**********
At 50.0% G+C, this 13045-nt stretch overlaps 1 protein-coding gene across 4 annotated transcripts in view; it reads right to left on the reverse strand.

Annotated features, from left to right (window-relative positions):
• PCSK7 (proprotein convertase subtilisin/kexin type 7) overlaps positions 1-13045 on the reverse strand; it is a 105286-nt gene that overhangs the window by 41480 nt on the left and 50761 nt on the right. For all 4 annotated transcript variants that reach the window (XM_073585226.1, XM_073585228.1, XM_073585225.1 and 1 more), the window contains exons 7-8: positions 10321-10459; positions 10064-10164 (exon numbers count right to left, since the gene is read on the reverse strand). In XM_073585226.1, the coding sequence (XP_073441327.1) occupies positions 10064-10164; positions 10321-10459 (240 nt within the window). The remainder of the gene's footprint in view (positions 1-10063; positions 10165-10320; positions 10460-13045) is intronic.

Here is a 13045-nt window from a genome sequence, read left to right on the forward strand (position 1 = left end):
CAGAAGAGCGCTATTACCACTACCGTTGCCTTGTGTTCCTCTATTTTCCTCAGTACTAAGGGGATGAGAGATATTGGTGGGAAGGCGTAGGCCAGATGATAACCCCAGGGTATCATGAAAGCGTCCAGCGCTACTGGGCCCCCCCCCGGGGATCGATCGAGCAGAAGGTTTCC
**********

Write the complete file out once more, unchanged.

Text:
At 50.0% G+C, this 13045-nt stretch overlaps 1 protein-coding gene across 4 annotated transcripts in view; it reads right to left on the reverse strand.

Annotated features, from left to right (window-relative positions):
• PCSK7 (proprotein convertase subtilisin/kexin type 7) overlaps positions 1-13045 on the reverse strand; it is a 105286-nt gene that overhangs the window by 41480 nt on the left and 50761 nt on the right. For all 4 annotated transcript variants that reach the window (XM_073585226.1, XM_073585228.1, XM_073585225.1 and 1 more), the window contains exons 7-8: positions 10321-10459; positions 10064-10164 (exon numbers count right to left, since the gene is read on the reverse strand). In XM_073585226.1, the coding sequence (XP_073441327.1) occupies positions 10064-10164; positions 10321-10459 (240 nt within the window). The remainder of the gene's footprint in view (positions 1-10063; positions 10165-10320; positions 10460-13045) is intronic.

Here is a 13045-nt window from a genome sequence, read left to right on the forward strand (position 1 = left end):
CAGAAGAGCGCTATTACCACTACCGTTGCCTTGTGTTCCTCTATTTTCCTCAGTACTAAGGGGATGAGAGATATTGGTGGGAAGGCGTAGGCCAGATGATAACCCCAGGGTATCATGAAAGCGTCCAGCGCTACTGGGCCCCCCCCCGGGGATCGATCGAGCAGAAGGTTTCC